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Supreme Court backs SEC on sending fraudulent information

The Supreme Court ruled that corporate officials can be held liable for securities fraud when disseminating third-party information.

The high court also to consider how much to defer to regulators

The Supreme Court ruled Wednesday that corporate officials can be held liable for securities fraud when disseminating fraudulent information even if they didn't make the statement. The 6-2 decision in Lorenzo vs. SEC was considered a win for the Securities and Exchange Commission, which had charged Francis Lorenzo, director of investment banking at brokerage firm Charles Vista LLC, with fraud.

"The issue is one that has bedeviled the agency for years" when it comes enforcing its main anti-fraud weapon, Section 10(b) of the Exchange Act Section 10(b), which determines what can be charged directly under the statute and what must be charged as aiding and abetting, said former SEC enforcement official Thomas Gorman, a partner at law firm Dorsey & Whitney. "The SEC has argued for years that under the section and rule it can charge persons with fraud for making false statements even if they did not control the publication of those statements as the Supreme Court required in Janus years ago."

In 2011, the Supreme Court ruled in Janus Capital Group Inc. vs. First Derivative Traders that only the "maker" of the statement is liable for a certain securities law, but lower courts later held that the SEC can still impose "scheme" liability for distributing false statements, under different parts of securities law.

It is also a victory for investors, said Dennis Kelleher, president and CEO of watchdog group Better Markets. "This is an important win that preserves the broad anti-fraud provisions of securities laws as Congress intended and the ability of the SEC to hold con men and fraudsters accountable," Mr. Kelleher said in a statement.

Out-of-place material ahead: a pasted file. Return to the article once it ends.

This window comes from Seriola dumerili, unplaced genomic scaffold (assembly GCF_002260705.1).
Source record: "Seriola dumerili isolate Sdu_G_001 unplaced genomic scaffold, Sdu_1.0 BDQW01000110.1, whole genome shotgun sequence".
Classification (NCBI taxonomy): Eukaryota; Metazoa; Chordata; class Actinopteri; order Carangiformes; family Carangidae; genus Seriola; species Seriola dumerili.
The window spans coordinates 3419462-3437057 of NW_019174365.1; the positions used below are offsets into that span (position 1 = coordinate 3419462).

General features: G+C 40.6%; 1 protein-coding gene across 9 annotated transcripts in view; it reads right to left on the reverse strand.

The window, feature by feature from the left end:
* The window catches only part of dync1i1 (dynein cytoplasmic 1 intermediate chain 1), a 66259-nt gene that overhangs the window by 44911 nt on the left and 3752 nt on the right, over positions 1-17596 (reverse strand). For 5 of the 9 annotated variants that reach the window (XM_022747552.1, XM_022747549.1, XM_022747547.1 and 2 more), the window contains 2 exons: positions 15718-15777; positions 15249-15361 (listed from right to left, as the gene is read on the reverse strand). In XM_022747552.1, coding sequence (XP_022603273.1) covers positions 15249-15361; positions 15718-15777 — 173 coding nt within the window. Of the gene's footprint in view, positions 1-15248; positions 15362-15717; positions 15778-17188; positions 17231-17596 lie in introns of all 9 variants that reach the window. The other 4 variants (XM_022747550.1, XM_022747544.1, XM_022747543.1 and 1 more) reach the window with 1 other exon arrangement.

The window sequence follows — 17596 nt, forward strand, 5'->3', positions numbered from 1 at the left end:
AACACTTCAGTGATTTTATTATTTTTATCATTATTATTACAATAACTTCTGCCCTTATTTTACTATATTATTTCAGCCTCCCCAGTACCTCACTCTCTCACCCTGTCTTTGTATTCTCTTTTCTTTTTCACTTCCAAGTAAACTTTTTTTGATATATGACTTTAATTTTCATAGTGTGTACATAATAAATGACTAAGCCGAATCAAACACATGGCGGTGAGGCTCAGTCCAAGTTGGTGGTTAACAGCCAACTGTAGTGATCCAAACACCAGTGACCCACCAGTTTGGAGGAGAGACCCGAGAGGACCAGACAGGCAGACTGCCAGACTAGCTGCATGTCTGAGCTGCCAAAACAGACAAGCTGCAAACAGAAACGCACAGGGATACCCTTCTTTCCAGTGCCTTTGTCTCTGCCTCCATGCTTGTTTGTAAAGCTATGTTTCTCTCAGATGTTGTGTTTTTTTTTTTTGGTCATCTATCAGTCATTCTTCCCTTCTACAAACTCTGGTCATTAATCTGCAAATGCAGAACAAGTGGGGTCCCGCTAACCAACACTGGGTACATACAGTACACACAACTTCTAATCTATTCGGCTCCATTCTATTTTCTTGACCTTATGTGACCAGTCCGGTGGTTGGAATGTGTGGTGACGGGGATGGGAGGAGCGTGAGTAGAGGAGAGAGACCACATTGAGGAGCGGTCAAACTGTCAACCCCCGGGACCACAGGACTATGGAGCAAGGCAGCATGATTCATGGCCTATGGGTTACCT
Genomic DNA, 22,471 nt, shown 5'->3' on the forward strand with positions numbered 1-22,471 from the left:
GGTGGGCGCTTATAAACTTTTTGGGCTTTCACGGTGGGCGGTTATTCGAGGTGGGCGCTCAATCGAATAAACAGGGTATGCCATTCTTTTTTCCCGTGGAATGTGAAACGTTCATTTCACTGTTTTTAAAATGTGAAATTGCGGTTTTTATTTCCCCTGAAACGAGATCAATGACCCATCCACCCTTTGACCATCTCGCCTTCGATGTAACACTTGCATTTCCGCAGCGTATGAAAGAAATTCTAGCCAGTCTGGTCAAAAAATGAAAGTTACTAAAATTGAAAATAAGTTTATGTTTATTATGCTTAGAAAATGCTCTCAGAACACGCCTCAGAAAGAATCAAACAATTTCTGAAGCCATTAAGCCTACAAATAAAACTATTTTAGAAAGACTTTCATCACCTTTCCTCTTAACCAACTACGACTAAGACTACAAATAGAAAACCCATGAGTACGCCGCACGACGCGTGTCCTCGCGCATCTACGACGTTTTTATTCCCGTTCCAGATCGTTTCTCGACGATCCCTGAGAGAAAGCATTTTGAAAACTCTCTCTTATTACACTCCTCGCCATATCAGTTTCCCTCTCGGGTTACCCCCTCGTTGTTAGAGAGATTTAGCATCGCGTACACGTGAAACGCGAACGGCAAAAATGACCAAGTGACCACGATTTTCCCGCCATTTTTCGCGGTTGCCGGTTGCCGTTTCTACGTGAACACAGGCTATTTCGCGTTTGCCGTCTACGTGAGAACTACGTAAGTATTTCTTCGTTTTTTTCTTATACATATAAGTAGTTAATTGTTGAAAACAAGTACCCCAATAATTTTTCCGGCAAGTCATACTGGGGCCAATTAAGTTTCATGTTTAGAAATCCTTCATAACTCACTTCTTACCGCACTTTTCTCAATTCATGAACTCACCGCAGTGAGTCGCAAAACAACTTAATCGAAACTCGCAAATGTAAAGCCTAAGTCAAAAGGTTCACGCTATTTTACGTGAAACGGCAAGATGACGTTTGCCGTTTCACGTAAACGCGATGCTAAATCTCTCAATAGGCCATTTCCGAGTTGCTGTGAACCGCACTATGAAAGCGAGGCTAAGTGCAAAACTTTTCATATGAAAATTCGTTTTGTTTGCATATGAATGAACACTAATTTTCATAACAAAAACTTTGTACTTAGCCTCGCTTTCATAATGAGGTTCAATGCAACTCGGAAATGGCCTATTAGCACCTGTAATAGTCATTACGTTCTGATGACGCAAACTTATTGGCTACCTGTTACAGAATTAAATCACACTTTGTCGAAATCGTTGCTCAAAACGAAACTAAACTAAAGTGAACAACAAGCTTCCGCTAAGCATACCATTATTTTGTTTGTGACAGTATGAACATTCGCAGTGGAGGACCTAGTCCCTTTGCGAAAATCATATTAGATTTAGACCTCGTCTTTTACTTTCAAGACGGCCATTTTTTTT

On Wednesday, the Supreme Court also heard arguments in a case revisiting the question of when courts should defer to regulators' interpretations of regulations when there is possible ambiguity. The case attracted numerous amicus briefs, including from business groups pushing to revisit established legal precedent, which could potentially affect all federal regulatory agencies, including the Securities and Exchange Commission and the Department of Labor.

The case involves former Marine James Kisor who challenged a benefits denial ruling by the Department of Veterans Affairs, which based its decision on its interpretation of the term "relevant" in a regulation. Mr. Kisor's petition to the Supreme Court argued that the case, which has gone through various court proceedings, "is an attractive vehicle for the court to reconsider a significant and recurring issue at the heart of administrative law: how much deference courts should afford an agency's interpretation of its own ambiguous regulation."

The legal concept known as the Auer deference gives agencies the highest level of deference in interpreting their own regulations. The related Chevron deference, which legal experts say has been increasingly questioned in the courts, deals with an agency's interpretation of the statutes it administers.